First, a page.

How sales people learn

 

I recently got to spend some more time building onboarding training and thinking about scripts, what caught my attention was the process by which sales people internalize new material.  There’s a pattern, and understanding how this works could change how you think about training and support tools.

Day 1

It may be hard to think back that far, but think of the last time you had to sell something new.  Did you start off like the Wolf of Wall Street or did it take you some time to internalize all the information?

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The reality is that as a new sales person, or when you’re selling a new product for the first time, its not that easy.  Whether it’s an inperson sale, or over the phone, the basics take up most of your attention span.  In the case below for an inside sales person, they’re often struggling just to handle the workflow of a call.  The headset is new, the product is new, the client is new, understanding how it all fits together doesn’t happen immediatly.  The 3 basic tasks basically take up all of your brain power.

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Day 90

It’s not an exact science, but after a long period of selling, where you’ve had to repeat the process over and over again… you start to get better.  The three basic skills of workflow / concept and value no longer take up all of your brain capacity, you’ve committed them to memory.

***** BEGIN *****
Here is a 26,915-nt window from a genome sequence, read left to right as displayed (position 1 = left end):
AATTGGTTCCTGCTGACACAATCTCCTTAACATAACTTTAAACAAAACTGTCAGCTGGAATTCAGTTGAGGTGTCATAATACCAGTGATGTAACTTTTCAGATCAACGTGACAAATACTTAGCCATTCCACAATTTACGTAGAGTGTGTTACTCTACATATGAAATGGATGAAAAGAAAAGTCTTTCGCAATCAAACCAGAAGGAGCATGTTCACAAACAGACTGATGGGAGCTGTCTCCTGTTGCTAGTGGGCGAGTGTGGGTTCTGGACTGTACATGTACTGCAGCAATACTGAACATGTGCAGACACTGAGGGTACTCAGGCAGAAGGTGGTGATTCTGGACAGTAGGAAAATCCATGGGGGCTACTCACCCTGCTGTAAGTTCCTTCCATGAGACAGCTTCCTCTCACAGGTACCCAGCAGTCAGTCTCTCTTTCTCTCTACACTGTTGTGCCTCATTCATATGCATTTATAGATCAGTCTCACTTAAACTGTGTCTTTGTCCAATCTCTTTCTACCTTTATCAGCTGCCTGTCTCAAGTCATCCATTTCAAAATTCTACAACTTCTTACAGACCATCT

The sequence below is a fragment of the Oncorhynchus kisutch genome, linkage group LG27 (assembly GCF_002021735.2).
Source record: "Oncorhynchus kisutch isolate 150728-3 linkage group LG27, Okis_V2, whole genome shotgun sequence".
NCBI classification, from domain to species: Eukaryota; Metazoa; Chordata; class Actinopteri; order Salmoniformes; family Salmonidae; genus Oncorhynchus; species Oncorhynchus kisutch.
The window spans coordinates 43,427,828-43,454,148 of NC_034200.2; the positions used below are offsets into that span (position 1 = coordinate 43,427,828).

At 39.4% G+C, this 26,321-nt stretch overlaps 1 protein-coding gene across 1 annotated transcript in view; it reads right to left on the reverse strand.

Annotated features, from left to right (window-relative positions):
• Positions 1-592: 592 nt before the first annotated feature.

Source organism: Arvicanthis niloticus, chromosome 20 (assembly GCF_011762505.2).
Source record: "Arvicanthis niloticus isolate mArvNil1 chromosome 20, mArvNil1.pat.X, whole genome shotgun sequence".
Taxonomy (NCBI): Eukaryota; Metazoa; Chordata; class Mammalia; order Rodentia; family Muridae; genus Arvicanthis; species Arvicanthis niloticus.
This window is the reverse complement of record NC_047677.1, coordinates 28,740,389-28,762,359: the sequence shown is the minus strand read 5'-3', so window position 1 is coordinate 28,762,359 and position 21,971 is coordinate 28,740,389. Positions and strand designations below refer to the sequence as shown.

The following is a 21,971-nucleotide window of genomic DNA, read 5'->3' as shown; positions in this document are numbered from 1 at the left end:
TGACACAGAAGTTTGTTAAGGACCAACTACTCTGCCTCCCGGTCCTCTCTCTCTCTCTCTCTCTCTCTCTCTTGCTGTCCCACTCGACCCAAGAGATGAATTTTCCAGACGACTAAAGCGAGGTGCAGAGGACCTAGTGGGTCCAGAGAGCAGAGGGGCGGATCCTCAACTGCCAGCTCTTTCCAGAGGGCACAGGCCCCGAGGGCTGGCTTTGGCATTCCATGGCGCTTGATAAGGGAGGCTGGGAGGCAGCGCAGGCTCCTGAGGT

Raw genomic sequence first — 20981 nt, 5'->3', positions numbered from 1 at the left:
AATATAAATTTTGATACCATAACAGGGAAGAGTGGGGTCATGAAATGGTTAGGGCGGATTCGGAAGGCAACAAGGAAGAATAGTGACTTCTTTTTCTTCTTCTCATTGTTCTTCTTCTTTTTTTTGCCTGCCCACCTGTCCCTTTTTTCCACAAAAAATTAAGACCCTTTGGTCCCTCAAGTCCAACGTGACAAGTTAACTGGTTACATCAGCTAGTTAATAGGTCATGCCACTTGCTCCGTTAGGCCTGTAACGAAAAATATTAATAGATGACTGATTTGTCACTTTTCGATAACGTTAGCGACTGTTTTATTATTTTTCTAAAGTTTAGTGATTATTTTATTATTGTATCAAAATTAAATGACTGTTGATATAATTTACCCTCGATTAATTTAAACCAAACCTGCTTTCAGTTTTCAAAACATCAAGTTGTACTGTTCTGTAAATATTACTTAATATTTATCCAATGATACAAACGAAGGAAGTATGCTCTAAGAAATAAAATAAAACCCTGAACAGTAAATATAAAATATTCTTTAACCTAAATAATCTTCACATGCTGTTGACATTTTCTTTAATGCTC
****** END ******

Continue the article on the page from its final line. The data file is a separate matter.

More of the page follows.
Just like riding a bike, you know longer have to think as much about the balancing of the bike and you can start to take on more advanced skills.

The sales person no longer needs to proactively think to remember to do these things, and it makes room in their brains to start adding additional skills to the pitch.  When you’re longer concerned about explaining the product, then you can start focusing more on explaining how the product is valuable to the person you are selling to.

Day 365+

 

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After days and months of repetition, more and more of the skills become part of the sales person’s “muscle memory”.  The process continues, and there comes a time where all of the skills not longer take any proactive effort.  It becomes easy.  You’re like Neo in the matrix, or Michale Jordan playing bascketball, or Federer playing tennis.  Time slows down, and you fee like you are in complete control of everything that happens.

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What do you do with the extra brain capacity?

Well, it’s called selling.  Once you have the basics down, then you finally have time to listen to the person in front of you.  At this point you can devote your entire attention to their needs, and whether or not the product you have could be a good fit.

This is the time in a sales persons trajectory where they can really start applying new advanced skills.  They don’t have to think about the foundation, they’re confident, so they can try out what’s next.

All this to say, that your training program should take this process into account.  Layer on materials slowly, and only add more once you realize the previous ones have been mastered.

 

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